Immunology of Genital Papillomavirus Infections

  • S. Jablonska
  • S. Majewski
Conference paper


Anogenital carcinomas and benign anogenital warts are associated with specific types of human papillomaviruses (HPVs). HPV 16, 18, 31 and 33 are the most common HPVs associated with anogenital carcinomas and/or with cervical dysplasia (Durst et al. 1983; Ikenberg et al. 1983; Boshart et al. 1984; Beaudenon et al. 1986; zur Hausen 1987; Howley 1987; zur Hausen and Schneider 1987). Also the newly characterized HPVs 35 (Lorincz et al. 1987), 45 (Nagashfar et al. 1987), 51 (Nuovo et al. 1988) and 52 (Shimoda et al. 1988) have been found to be associated with intraepithelial neoplasia and invasive carcinoma of the cervix. In contrast, HPV 6 and 11 are associated, in general, with benign anogenital lesions, i.e. with condylomata acuminata and lowgrade cervical intraepithelial neoplasia (de Villiers et al. 1981; Gissmann et al. 1982, 1983). Some other newly characterized HPVs, 42 (Beaudenon et al. 1987) and 44 (Lorincz et al. 1989), can also be regarded as a low risk for the development of genital cancer. However, HPV 6 subtypes have been detected repeatedly in locally destructive anogenital verrucous carcinomas (Okagaki et al. 1984; Lehn et al. 1984; Boshart and zur Hausen 1986; Rando et al. 1986; Guillet et al. 1988; Kasher and Roman 1988). HPV 16 is also associated with bowenoid papulosis (Durst et al. 1983; Gross et al. 1985, 1986; Obalek et al. 1985, 1986), with histological features of Bowen’s atypia, usually regressing after several months or years of duration. However, in some cases of bowenoid papulosis malignant transformation may occur (Lloyd 1970; Bergeron et al. 1987).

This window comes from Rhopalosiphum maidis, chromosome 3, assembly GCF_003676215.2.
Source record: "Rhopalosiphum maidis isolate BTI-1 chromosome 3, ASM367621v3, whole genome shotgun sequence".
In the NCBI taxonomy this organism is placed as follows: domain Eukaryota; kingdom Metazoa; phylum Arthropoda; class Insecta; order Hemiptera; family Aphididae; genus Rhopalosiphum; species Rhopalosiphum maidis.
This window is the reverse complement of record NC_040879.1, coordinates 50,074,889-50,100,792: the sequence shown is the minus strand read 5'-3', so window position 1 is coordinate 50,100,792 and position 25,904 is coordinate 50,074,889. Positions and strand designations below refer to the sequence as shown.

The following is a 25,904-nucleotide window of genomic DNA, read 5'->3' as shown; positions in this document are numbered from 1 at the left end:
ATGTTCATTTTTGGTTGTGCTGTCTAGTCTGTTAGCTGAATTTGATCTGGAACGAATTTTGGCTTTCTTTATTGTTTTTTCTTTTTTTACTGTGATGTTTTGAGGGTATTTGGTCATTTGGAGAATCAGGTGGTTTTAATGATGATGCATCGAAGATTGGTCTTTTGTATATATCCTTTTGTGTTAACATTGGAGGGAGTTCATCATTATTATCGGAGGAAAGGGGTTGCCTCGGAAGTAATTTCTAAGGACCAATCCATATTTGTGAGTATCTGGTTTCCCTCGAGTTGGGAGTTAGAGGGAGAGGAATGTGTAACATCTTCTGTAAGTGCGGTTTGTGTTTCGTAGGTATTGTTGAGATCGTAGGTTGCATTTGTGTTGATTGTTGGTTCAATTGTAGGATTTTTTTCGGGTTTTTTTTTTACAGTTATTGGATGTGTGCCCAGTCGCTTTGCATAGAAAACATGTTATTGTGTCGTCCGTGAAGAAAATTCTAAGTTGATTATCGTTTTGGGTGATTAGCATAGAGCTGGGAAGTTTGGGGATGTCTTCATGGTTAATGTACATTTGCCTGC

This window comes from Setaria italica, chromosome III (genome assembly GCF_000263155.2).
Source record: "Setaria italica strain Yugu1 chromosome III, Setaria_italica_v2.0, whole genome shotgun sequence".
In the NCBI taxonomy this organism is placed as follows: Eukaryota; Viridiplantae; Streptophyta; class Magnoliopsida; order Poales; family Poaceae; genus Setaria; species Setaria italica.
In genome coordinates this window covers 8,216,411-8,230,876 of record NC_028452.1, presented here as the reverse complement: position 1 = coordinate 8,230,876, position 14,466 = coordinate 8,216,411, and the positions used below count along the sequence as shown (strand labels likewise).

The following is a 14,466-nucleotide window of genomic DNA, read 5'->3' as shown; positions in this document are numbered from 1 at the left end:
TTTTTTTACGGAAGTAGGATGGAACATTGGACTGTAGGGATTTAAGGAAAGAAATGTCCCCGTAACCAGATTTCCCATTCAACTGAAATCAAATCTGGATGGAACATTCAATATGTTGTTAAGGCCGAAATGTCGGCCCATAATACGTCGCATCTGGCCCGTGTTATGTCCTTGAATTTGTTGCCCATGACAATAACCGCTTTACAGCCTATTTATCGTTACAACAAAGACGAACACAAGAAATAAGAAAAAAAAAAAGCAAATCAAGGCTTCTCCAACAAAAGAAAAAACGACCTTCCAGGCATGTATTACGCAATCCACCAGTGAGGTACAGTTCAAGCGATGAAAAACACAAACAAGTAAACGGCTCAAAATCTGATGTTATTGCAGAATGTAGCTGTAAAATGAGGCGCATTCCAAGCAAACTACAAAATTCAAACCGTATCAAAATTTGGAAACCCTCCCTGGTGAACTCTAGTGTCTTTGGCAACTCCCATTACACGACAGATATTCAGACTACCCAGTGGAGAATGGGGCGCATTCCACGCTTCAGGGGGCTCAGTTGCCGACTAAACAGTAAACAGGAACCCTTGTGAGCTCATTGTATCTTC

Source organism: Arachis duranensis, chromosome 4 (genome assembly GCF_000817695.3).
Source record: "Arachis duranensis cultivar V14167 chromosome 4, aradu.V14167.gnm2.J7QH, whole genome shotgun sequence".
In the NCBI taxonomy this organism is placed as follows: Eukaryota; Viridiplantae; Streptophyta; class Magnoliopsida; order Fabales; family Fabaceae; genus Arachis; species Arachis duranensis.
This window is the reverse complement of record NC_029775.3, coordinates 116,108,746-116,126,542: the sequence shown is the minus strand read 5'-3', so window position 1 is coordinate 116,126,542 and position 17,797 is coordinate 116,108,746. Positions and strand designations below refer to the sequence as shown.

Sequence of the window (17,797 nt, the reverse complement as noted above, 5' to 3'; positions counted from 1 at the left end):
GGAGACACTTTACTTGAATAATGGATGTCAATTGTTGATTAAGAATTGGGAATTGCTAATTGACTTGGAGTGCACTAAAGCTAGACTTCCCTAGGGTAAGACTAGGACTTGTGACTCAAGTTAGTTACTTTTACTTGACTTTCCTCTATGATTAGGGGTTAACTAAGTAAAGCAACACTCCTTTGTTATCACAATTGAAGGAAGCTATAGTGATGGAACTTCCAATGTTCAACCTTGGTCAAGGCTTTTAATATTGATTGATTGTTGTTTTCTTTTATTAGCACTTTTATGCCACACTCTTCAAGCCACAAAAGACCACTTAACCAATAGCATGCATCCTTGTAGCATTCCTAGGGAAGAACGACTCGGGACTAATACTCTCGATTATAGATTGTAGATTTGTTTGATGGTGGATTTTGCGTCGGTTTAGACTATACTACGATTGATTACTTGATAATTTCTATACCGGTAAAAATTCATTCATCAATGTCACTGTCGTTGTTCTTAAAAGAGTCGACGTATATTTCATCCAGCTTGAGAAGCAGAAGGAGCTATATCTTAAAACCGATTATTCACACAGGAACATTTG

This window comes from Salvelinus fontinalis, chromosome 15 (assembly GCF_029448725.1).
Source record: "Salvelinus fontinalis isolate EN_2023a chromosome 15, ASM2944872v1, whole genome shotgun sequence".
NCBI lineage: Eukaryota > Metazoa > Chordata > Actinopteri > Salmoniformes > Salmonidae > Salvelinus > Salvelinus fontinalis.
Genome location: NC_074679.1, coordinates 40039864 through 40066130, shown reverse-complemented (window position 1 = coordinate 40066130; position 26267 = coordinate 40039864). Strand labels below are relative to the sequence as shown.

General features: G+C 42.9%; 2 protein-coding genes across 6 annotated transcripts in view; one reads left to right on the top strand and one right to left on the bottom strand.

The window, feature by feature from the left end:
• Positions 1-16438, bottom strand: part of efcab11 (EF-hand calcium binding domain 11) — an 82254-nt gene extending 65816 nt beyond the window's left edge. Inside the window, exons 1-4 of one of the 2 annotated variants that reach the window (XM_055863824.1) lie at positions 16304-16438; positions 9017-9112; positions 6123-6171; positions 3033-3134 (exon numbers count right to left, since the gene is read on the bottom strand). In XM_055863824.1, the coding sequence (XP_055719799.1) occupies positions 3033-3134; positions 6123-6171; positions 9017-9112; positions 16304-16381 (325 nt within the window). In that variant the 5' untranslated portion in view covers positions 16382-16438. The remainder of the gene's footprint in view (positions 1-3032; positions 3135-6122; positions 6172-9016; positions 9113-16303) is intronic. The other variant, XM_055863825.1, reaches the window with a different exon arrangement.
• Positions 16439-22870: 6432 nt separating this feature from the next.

Cervical Intraepithelial Neoplasia Genital Wart Verrucous Carcinoma Cervical Neoplasia Condyloma Acuminata 
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  • S. Jablonska
  • S. Majewski

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